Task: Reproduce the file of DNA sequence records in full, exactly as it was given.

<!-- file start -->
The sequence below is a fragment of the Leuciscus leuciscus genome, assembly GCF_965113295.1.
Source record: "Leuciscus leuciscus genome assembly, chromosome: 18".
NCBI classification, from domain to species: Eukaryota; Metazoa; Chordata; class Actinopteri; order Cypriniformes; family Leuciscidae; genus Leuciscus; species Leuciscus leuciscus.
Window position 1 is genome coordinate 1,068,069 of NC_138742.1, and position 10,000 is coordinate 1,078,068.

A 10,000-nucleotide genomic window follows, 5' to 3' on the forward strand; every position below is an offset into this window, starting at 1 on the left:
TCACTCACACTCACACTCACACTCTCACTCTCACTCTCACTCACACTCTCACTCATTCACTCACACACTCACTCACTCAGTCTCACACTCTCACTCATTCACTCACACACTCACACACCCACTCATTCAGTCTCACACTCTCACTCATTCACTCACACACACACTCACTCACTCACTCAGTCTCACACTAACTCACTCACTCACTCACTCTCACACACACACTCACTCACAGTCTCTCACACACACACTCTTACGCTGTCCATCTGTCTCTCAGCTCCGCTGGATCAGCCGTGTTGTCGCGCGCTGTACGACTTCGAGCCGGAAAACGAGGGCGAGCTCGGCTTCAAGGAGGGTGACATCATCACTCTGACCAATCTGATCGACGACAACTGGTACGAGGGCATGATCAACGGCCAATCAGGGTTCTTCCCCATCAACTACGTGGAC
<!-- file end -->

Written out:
The sequence below is a fragment of the Leuciscus leuciscus genome, assembly GCF_965113295.1.
Source record: "Leuciscus leuciscus genome assembly, chromosome: 18".
NCBI classification, from domain to species: Eukaryota; Metazoa; Chordata; class Actinopteri; order Cypriniformes; family Leuciscidae; genus Leuciscus; species Leuciscus leuciscus.
Window position 1 is genome coordinate 1,068,069 of NC_138742.1, and position 10,000 is coordinate 1,078,068.

A 10,000-nucleotide genomic window follows, 5' to 3' on the forward strand; every position below is an offset into this window, starting at 1 on the left:
TCACTCACACTCACACTCACACTCTCACTCTCACTCTCACTCACACTCTCACTCATTCACTCACACACTCACTCACTCAGTCTCACACTCTCACTCATTCACTCACACACTCACACACCCACTCATTCAGTCTCACACTCTCACTCATTCACTCACACACACACTCACTCACTCACTCAGTCTCACACTAACTCACTCACTCACTCACTCTCACACACACACTCACTCACAGTCTCTCACACACACACTCTTACGCTGTCCATCTGTCTCTCAGCTCCGCTGGATCAGCCGTGTTGTCGCGCGCTGTACGACTTCGAGCCGGAAAACGAGGGCGAGCTCGGCTTCAAGGAGGGTGACATCATCACTCTGACCAATCTGATCGACGACAACTGGTACGAGGGCATGATCAACGGCCAATCAGGGTTCTTCCCCATCAACTACGTGGAC